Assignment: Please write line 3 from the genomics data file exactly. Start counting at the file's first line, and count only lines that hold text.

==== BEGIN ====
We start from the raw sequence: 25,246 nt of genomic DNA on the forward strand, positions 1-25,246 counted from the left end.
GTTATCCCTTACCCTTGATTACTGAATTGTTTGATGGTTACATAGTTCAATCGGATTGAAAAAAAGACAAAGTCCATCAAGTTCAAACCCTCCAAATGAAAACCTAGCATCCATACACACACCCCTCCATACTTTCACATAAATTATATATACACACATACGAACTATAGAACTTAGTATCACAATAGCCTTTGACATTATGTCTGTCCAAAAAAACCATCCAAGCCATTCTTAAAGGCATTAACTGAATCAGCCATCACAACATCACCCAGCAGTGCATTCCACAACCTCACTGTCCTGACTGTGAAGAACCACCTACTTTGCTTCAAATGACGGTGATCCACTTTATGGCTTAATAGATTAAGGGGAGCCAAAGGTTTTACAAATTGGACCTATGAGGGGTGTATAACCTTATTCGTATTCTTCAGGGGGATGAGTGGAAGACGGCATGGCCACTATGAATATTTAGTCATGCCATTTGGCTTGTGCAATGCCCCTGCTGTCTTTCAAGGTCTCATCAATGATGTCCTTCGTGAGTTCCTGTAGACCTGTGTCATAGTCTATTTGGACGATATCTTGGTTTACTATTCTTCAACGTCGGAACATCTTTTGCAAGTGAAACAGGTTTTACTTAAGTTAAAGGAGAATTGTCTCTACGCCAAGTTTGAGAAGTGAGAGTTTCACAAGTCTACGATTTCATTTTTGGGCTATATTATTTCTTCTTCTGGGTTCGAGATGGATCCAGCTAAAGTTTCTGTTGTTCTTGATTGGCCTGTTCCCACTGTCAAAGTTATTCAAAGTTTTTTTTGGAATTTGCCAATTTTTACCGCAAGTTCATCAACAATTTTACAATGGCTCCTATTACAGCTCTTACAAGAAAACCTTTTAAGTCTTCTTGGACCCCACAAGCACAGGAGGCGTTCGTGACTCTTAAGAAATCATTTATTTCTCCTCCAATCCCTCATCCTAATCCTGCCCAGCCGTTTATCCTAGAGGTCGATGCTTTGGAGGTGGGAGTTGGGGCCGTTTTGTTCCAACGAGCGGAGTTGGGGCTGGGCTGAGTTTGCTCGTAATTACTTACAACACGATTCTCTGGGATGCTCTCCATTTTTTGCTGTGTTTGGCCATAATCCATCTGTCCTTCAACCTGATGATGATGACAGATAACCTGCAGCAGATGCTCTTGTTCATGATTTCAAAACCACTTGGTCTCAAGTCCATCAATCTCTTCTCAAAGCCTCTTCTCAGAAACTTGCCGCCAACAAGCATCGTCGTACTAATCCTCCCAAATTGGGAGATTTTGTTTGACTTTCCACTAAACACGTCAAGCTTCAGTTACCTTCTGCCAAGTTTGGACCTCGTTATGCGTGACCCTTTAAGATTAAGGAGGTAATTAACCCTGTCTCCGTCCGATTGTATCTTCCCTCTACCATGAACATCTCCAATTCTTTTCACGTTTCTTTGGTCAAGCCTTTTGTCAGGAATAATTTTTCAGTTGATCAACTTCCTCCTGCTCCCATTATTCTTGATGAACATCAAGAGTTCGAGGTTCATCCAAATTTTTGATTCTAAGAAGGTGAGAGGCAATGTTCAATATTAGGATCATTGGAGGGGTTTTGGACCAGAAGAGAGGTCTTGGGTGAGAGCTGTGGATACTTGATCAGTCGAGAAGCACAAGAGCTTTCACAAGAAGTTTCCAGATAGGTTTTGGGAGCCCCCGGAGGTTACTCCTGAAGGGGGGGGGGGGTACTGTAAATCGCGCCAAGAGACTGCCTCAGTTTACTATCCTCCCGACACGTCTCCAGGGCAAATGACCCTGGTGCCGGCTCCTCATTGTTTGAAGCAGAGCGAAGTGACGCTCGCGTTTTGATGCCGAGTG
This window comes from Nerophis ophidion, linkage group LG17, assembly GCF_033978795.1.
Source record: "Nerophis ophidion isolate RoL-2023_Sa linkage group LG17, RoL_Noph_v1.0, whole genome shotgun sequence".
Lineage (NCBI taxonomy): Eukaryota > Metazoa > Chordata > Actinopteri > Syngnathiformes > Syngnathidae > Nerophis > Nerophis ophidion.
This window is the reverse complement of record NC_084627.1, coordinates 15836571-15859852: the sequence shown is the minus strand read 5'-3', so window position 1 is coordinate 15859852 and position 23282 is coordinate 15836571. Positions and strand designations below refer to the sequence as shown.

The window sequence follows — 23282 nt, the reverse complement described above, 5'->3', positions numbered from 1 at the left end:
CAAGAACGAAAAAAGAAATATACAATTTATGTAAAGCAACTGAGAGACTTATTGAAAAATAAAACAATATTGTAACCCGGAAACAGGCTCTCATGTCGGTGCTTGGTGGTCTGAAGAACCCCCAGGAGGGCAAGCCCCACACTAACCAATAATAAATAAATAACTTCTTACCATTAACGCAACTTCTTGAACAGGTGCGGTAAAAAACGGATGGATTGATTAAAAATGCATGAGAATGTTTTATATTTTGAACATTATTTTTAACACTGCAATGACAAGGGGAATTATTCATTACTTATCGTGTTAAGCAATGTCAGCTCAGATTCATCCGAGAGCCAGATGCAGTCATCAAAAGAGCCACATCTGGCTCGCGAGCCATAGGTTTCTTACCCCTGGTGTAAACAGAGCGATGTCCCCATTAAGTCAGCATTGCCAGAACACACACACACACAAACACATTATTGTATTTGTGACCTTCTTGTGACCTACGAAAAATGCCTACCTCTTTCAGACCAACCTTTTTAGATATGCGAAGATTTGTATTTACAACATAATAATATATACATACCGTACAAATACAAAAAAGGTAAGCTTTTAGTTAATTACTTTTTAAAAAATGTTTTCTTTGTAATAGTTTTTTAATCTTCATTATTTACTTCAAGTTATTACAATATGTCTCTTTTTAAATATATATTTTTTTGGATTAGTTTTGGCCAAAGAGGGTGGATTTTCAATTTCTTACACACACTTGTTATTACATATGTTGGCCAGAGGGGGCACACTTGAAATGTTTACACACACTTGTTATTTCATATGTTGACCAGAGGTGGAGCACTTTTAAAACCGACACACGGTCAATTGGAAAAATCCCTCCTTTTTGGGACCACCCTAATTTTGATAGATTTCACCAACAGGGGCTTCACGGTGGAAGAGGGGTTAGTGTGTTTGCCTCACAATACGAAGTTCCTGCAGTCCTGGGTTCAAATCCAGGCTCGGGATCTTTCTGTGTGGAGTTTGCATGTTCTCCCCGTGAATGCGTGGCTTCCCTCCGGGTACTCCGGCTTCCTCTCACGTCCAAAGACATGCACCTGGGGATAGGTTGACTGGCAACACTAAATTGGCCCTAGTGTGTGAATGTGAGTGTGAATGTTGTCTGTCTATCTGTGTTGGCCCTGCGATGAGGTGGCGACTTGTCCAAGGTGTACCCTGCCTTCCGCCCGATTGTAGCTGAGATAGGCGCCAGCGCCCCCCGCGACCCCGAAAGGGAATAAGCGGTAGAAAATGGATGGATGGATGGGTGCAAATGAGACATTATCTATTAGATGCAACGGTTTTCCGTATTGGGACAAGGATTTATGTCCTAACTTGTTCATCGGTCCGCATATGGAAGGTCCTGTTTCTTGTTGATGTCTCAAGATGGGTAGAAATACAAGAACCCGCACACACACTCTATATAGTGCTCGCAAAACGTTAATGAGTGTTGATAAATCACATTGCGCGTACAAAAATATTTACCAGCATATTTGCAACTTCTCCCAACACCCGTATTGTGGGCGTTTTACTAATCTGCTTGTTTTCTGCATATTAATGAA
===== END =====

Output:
This window comes from Nerophis ophidion, linkage group LG17, assembly GCF_033978795.1.